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The world

Australian student Alek Sigley is reported to have been detained in North Korea. The news came just hours before Prime Minister Scott Morrison sat down with US President Donald Trump in Japan. It’s thought that Sigley may be being held ahead of the US president’s visit to South Korea and a possible third summit between Trump and Kim Jong-un. See the Financial Review for how Sigley’s detention could be used as a bargaining chip in negotiations with Pyongyang.

The prime minister is in Japan for the G20, which is underway in Osaka. Morrison’s meeting with Trump focused on alliances and trade and was one of a number of bilateral meetings he’s holding with other leaders at the summit—though Chinese President Xi Jinping isn’t one of them. See the Japan Times for why the outcomes of the one-on-one meetings are likely to be much more significant than whatever the G20 leaders manage to jointly agree to.

The Lowy Institute has released its annual international policy poll, which highlights how Australians view the changes in the global security landscape over the past year. Some stand-out findings include climate change ranking as number one on the threat index and the Australian public’s trust in China and the US both hitting their lowest points since the poll’s inception in 2005. A major source of this distrust could lie in the US–China trade war. Don’t cash in your savings just yet, though, as the Financial Review claims the impact on Australia will be minimal, trimming only around 0.07 percentage points off GDP growth over the next two years.

Following the recent developments between the US and Iran, this brief history looks at relations between the countries since 1953. (Spoiler alert: it hasn’t been smooth sailing.) See this analysis of recent Iranian actions in the Persian Gulf and whether they signal the beginnings of open conflict. Speaking of which, Iran isn’t backing down from a potential confrontation, with Supreme Leader Ali Khamenei remaining defiant in the face of US sanctions and rising tensions between the countries. For a glimpse into Iran’s sophisticated offensive cyber capabilities, visit the Center for Strategic and International Studies, and see how Iraq will react to the building pressure from both Iran and the US in Foreign Affairs.

And if you’re wondering how a potential clash between the US and Iran fits into a global geopolitical view, see the New York Times for how the situation in the Persian Gulf is actually all about China. Robert D. Kaplan leans heavily on Halford Mackinder’s ‘world island’ theory, but China’s presence in Pakistan and the focus of the Belt and Road Initiative add weight to his argument. Kelly Magsamen from the Center for American Progress was a bit more succinct, tweeting: ‘If we go to war with Iran, we lose this century to the Chinese. It’s actually that simple. The stakes are that high.’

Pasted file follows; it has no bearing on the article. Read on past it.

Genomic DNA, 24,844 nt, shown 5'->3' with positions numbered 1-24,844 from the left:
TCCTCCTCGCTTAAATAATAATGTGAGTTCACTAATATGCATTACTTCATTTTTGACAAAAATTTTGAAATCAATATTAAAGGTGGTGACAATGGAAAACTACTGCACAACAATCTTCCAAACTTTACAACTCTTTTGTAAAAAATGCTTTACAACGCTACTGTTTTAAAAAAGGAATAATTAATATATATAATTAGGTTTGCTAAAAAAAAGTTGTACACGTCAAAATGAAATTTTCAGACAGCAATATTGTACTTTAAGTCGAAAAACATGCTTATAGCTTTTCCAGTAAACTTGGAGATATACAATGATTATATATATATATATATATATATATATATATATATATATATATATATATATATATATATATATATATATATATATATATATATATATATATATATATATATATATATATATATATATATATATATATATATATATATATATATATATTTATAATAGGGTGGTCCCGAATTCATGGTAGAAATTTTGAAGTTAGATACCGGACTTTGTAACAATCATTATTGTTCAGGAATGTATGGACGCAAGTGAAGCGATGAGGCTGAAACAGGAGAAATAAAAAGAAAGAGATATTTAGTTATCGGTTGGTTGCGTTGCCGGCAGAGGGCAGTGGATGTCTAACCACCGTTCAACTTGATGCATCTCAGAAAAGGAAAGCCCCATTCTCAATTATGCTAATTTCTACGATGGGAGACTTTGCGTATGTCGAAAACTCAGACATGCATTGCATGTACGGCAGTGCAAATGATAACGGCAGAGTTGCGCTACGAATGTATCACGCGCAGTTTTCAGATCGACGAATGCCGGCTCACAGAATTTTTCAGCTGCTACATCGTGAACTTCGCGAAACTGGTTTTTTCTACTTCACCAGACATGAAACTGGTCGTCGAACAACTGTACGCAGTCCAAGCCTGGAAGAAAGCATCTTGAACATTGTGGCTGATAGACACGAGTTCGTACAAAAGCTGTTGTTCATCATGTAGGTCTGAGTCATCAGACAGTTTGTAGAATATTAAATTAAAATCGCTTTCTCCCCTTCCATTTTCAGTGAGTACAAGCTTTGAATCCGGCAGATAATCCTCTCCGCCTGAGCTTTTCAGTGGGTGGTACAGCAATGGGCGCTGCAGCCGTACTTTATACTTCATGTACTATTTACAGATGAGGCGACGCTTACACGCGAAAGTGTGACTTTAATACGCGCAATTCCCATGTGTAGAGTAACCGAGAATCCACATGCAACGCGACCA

For some extra reading, see this interesting long read in ProPublica on what really happened in the 2016 incident involving the capture of 10 US Navy sailors by the Iranian Islamic Revolutionary Guard Corps.

Tech geek

It’s been a long time coming, but the US is finally developing a successor to the AIM-120 missile. The ‘AIM-260’ Joint Air Tactical Missile is being rolled out in response to rapid development of increasingly long-range Chinese and Russian air-to-air missiles.

There’s an interesting article in The Strategy Bridge on why geography and geopolitics still matter, even in the era of cyberwarfare. After all, cyberspace still depends on infrastructure, which is based in the physical world and affected by geography.

A key concern for the US Navy in the Persian Gulf is swarm raids against its ships by Iranian fast attack craft. In response, it’s set to undertake a study of how to defend against such an attack. There’s some interesting analysis (and here) on Iranian swarm boat attacks, as well as a report on Iran’s growing ability to challenge US naval power in the Gulf.

What does religion have to do with nuclear weapons? According to Dmitry Adamsky, there’s a clear link between the Russian Orthodox Church and the country’s nuclear capability. See here for a review of Adamsky’s book, Russian nuclear orthodoxy: religion, politics and strategy.

A recent dynamic in military affairs has been the growing influence of science fiction—particularly military science fiction—in thinking about future warfare. The Central Blue is keenly aware of this and their collection is worth browsing through.

This week in history

This week in 1950, North Korean soldiers crossed the 38th Parallel and invaded South Korea, sparking the Korean War. There were 339 Australians killed among the estimated 2.5 million people who lost their lives between 1950 and 1953. Sometimes dubbed ‘the forgotten war’, it’s worth remembering that it still isn’t over.


A must-watch! The Atlantic has released a short documentary that follows the process taken by Russia to turn an Estonian army officer into a double agent [15:29]. For more on the story, see this long read.

Al Jazeera brings you the story of Sarajevo’s librarians and how they saved thousands of books and manuscripts from destruction when the city was under siege. [46:35]


ASPI brings you the first of three special episodes of Policy, Guns and Money that focus on our international conference, ‘War in 2025’, which was held this month. [15:36]

Listen here for CSIS’s analysis of the difficulties associated with recent developments on the Korean peninsula, including the future of US–North Korea relations. [25:38]


Canberra, 2 July, 5.30–7.30 pm, Australian Strategic Policy Institute: ‘Publication launch: Protecting critical national infrastructure in an era of IT and OT convergence’. Register here.

Sydney, 3 July, 6–7.30 pm, University of Sydney: ‘Sydney ideas: Can we make food security failsafe in the age of climate change?’ Register here.